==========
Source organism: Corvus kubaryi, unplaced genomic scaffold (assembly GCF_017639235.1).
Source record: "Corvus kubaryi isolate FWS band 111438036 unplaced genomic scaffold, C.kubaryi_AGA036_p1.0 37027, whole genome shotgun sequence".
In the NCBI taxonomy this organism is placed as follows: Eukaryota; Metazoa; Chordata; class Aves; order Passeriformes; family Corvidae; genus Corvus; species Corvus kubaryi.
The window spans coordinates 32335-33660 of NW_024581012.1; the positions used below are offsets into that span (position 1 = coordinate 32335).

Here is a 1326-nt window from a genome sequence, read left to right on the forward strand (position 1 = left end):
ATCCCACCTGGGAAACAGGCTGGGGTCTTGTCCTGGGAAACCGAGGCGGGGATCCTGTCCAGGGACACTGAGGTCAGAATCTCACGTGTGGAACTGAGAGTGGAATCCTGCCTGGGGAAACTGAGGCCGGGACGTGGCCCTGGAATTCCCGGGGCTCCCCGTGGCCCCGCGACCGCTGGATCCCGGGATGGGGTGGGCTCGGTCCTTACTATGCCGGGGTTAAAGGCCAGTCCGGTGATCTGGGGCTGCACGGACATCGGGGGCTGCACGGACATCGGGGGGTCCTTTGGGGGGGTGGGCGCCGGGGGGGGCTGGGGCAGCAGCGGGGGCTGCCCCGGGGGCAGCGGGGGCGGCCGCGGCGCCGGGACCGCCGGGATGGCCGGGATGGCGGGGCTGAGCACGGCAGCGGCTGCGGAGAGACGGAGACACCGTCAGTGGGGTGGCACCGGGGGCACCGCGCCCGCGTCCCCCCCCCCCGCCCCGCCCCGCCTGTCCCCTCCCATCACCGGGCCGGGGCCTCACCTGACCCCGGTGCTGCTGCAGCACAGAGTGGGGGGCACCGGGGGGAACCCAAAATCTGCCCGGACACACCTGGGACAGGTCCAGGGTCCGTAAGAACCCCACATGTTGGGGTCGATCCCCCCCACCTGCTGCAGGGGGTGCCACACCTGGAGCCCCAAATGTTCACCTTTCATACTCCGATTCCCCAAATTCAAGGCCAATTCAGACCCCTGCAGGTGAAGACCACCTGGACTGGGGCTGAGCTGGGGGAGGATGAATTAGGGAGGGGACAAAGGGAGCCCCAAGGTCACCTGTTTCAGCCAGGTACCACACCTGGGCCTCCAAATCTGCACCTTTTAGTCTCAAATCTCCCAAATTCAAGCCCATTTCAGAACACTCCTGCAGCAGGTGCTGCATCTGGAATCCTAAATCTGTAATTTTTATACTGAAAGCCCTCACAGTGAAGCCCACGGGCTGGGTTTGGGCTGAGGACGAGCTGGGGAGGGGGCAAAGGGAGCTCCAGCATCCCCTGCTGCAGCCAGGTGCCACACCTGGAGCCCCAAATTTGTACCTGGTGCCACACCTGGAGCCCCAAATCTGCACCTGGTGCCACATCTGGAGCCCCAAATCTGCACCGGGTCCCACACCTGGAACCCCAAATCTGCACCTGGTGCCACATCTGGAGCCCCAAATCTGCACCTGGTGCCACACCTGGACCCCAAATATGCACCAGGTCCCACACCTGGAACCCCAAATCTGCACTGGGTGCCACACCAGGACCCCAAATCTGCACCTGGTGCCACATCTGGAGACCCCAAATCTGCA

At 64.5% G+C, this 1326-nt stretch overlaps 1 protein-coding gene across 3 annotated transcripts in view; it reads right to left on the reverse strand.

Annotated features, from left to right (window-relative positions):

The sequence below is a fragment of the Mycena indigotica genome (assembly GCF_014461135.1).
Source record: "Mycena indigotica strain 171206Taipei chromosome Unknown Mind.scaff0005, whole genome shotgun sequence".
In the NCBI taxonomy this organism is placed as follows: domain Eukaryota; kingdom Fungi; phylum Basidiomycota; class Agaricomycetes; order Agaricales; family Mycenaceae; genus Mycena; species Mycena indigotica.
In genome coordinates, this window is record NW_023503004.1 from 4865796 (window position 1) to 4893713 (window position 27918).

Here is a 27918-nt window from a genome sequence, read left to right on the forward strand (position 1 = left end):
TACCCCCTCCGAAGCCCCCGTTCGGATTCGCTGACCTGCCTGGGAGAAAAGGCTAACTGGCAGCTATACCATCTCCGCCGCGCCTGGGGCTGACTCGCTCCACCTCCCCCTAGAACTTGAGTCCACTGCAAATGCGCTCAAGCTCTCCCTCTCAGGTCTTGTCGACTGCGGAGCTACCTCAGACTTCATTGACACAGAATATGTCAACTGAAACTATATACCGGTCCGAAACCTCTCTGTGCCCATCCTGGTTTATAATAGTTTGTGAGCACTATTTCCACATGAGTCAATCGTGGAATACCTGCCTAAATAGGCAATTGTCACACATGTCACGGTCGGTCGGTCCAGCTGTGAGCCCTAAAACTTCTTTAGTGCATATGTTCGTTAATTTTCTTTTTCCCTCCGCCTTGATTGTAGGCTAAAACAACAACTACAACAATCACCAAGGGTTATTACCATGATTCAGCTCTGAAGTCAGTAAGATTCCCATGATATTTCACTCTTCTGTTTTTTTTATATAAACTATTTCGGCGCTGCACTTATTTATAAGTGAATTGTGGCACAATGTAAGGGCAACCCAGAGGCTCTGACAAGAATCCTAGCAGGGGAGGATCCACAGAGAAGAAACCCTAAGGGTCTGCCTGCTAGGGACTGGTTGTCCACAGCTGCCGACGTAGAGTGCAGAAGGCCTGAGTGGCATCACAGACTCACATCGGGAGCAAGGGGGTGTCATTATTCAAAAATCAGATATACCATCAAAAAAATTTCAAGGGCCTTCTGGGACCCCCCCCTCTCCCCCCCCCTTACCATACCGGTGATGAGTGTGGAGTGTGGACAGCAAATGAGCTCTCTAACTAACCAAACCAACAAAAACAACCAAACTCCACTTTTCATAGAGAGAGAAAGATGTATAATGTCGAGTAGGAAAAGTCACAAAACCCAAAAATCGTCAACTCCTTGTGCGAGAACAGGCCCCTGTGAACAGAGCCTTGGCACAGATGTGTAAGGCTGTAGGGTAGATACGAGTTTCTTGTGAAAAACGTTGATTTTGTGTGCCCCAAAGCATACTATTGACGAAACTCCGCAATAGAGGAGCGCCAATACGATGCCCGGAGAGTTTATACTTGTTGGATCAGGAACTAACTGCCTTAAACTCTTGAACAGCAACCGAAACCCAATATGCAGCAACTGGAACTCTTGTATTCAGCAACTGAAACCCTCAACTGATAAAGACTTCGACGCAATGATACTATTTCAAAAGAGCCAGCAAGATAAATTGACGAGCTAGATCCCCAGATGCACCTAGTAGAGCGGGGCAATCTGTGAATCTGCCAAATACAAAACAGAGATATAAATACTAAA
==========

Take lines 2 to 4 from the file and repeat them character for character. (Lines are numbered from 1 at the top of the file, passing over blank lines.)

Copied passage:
Source record: "Corvus kubaryi isolate FWS band 111438036 unplaced genomic scaffold, C.kubaryi_AGA036_p1.0 37027, whole genome shotgun sequence".
In the NCBI taxonomy this organism is placed as follows: Eukaryota; Metazoa; Chordata; class Aves; order Passeriformes; family Corvidae; genus Corvus; species Corvus kubaryi.
The window spans coordinates 32335-33660 of NW_024581012.1; the positions used below are offsets into that span (position 1 = coordinate 32335).